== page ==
The following is an email exchange between myself and a user who decided to delete his account shortly after sending the mail, so as not to receive my reply. Not liking wasting time writing a response to nobody; I've decided to post it so James can see that his email wasn't ignored.
Subject Clearing Something Up: Natural Rights
Message "How can a right belong to an individual when the ability to practice that right is based upon being a member of a social group?" Let me clear up some confusion. Human rights don't depend on being a member of a group. When Jefferson said we have a right to life, he meant it's wrong to kill someone unless they deserve it. This is as true in the wild as it is in society. Would it be wrong if someone in your neighbourhood raped and murdered you? Is there a single person in your neighbourhood who could commit this deed without it being wrong? No? Then why would the whole neighbourhood coming together to commit the crime be any different? A crime doesn't become less wrong the more criminals are guilty of it. This is what it means to have a right to live; no human has such an authority over you that they may kill you (unless you deserve it because you've been trespassing on other people's rights). Natural rights can be boiled down to this: "It's wrong to hurt someone against their will, unless they somehow deserve it. Just as it's wrong for them to hurt you." The moral way to form a government is through consent and contract. You make a deal with other people where if you obey the rules, you will be protected and given certain privileges. If you break these rules, you have trespassed on the community, and they may take whatever punitive measures you agreed to be subject to. So if you become an American citizen, you're guaranteed certain protections and privileges, like the right to a trial. All of these are legal rights you gain in the context of joining a nation. These are NOT the inalienable rights which we have as sentient beings. This is where the author of the article got confused.
Me: I would argue that Jefferson's definition of the origin of rights was much more expansive than what you're giving him credit for. In the Declaration of Independence he not only mentions life, but liberty, and happiness as belonging to those rights coming from God, AKA Natural Rights. Now it's entirely possible that some of his other writings contradict what's contained in the Declaration but that document has provided the philosophical rationale for the development American political ideology and subsequently has provided much of the confusion surrounding issues such as abortion, gay marriage, gun control, etc. So in our attempt at deconstructing the ideology of human rights/liberalism we need to emphasize how it's historically been interpreted and thought of.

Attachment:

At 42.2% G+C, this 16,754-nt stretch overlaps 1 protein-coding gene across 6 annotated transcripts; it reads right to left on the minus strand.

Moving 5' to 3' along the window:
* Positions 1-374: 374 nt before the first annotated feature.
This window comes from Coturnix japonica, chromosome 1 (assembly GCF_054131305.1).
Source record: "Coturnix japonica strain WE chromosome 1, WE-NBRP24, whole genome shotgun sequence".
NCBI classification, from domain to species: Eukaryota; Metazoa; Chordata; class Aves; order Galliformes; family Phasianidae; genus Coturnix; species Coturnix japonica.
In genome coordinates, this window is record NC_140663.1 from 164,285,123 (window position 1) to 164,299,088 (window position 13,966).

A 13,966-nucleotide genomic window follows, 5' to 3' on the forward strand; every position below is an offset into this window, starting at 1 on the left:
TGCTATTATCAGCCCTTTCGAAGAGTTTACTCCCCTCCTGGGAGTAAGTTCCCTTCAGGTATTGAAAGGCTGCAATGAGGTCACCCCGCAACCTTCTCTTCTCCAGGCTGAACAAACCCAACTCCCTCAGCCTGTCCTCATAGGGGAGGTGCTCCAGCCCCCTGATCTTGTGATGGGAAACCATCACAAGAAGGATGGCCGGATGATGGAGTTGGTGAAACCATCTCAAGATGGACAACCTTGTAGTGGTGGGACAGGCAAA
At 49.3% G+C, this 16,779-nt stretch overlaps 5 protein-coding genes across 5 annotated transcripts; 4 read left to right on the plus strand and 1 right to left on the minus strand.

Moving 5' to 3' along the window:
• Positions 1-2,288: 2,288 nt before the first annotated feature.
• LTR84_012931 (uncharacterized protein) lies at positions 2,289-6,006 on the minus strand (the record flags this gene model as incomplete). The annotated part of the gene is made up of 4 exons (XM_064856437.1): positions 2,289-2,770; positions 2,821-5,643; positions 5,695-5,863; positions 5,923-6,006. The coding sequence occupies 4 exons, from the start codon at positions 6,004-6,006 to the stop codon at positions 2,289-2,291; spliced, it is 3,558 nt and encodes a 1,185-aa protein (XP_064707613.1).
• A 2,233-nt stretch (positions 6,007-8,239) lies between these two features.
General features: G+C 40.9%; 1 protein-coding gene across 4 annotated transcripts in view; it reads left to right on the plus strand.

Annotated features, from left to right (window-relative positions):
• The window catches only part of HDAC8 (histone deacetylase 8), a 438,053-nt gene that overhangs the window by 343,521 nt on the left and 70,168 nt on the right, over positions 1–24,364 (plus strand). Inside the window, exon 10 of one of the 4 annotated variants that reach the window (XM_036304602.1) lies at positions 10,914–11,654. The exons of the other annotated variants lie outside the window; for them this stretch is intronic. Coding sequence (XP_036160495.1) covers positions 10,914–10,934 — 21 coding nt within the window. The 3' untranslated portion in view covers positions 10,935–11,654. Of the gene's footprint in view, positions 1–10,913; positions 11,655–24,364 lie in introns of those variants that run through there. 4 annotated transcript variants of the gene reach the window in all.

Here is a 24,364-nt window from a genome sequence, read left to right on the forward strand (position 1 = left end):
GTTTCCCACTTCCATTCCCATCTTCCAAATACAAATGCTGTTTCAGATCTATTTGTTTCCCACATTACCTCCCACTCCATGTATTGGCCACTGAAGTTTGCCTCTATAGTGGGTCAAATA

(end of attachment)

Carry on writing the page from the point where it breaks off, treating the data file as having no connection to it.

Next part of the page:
Let's take the example you give of killing someone. In the article I never argued for a different morality of actions based upon whether its committed by a group or an individual. What I was trying to explain was that the notion of the individual being invested with rights, just from being a human cannot be valid. It's only through contact with other individuals and being a part of a community that a person is able to even conceptualize what morality is. Look at it this way, an individual living by himself that has no contact with the outside world and no memory of his parents, would be incapable of speech, or any complex thought outside of basic desires. What would the concept of murder, adultery, theft mean to this person? Absolutely nothing, he couldn't even begin fathom their importance. It's only through being part of a group that the individual can even begin to construct a working morality. You confirm this in your above statement "no human has such an authority over you that they may kill you (unless you deserve it because you've been trespassing on other people's rights)." Even killing is permitted when it's in the interest of the community. The right to life is dependent upon a certain code of behavior determined by the collectivity. How can an individual have a right to anything if in his capacity as an individual he's incapable of recognizing those rights? Rights can be won, earned, and fought for, but independently of that they don't exist. When you say that "The moral way to form a government is through consent and contract." Where are you getting your definition of morality from? I don't recall a biblical passage discussing this. And I think you're ignoring American History. Only about a third of the colonists supported the Revolution and after the war the supporters of the Constitution had to rely on unethical means of packing State Legislatures to get it ratified. Consent if defined as 50% plus one didn't exist at our own founding. And the assertion that governments are formed through contract is not reflected throughout history. Those few times you see it happen have taken place only with a current government which decides to restructure their Constitutions. Are you implying that the 99% of States which have existed throughout history without contracts were immoral? This is similar to my argument regarding rights. The ability to even make a contract regarding a government is based upon the prior existence of a government